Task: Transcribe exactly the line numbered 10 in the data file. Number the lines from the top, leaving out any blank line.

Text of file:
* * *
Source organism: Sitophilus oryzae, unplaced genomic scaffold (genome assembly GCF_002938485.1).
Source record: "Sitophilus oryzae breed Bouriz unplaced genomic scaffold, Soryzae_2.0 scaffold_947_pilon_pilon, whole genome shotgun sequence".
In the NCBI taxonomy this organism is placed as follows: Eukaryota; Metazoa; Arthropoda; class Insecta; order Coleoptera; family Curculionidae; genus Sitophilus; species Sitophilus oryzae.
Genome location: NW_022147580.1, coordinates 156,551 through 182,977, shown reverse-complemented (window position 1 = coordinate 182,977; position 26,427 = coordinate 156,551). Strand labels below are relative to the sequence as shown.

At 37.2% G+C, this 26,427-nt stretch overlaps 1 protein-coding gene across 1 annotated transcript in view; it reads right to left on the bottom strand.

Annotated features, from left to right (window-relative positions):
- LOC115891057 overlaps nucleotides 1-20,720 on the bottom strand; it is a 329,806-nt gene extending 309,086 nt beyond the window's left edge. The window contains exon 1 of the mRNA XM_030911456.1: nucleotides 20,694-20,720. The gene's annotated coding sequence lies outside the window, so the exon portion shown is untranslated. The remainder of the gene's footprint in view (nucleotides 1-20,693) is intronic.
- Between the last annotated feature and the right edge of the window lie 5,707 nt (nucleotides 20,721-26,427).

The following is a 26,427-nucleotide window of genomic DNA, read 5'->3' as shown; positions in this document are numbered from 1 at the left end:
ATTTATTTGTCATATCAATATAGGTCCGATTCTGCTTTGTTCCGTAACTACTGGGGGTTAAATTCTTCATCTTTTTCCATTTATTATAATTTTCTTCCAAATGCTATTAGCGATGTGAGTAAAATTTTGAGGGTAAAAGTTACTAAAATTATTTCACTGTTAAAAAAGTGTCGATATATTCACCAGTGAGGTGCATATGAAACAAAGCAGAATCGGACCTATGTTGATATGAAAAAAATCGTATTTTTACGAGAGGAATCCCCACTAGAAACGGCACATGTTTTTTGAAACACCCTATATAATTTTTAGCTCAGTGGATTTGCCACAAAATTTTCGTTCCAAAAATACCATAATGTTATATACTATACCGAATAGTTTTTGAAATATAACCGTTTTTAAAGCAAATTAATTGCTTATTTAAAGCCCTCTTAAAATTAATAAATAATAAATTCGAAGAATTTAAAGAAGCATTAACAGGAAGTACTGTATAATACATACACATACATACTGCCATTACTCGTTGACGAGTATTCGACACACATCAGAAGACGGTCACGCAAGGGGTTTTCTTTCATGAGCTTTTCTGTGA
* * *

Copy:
ATTTATTTGTCATATCAATATAGGTCCGATTCTGCTTTGTTCCGTAACTACTGGGGGTTAAATTCTTCATCTTTTTCCATTTATTATAATTTTCTTCCAAATGCTATTAGCGATGTGAGTAAAATTTTGAGGGTAAAAGTTACTAAAATTATTTCACTGTTAAAAAAGTGTCGATATATTCACCAGTGAGGTGCATATGAAACAAAGCAGAATCGGACCTATGTTGATATGAAAAAAATCGTATTTTTACGAGAGGAATCCCCACTAGAAACGGCACATGTTTTTTGAAACACCCTATATAATTTTTAGCTCAGTGGATTTGCCACAAAATTTTCGTTCCAAAAATACCATAATGTTATATACTATACCGAATAGTTTTTGAAATATAACCGTTTTTAAAGCAAATTAATTGCTTATTTAAAGCCCTCTTAAAATTAATAAATAATAAATTCGAAGAATTTAAAGAAGCATTAACAGGAAGTACTGTATAATACATACACATACATACTGCCATTACTCGTTGACGAGTATTCGACACACATCAGAAGACGGTCACGCAAGGGGTTTTCTTTCATGAGCTTTTCTGTGA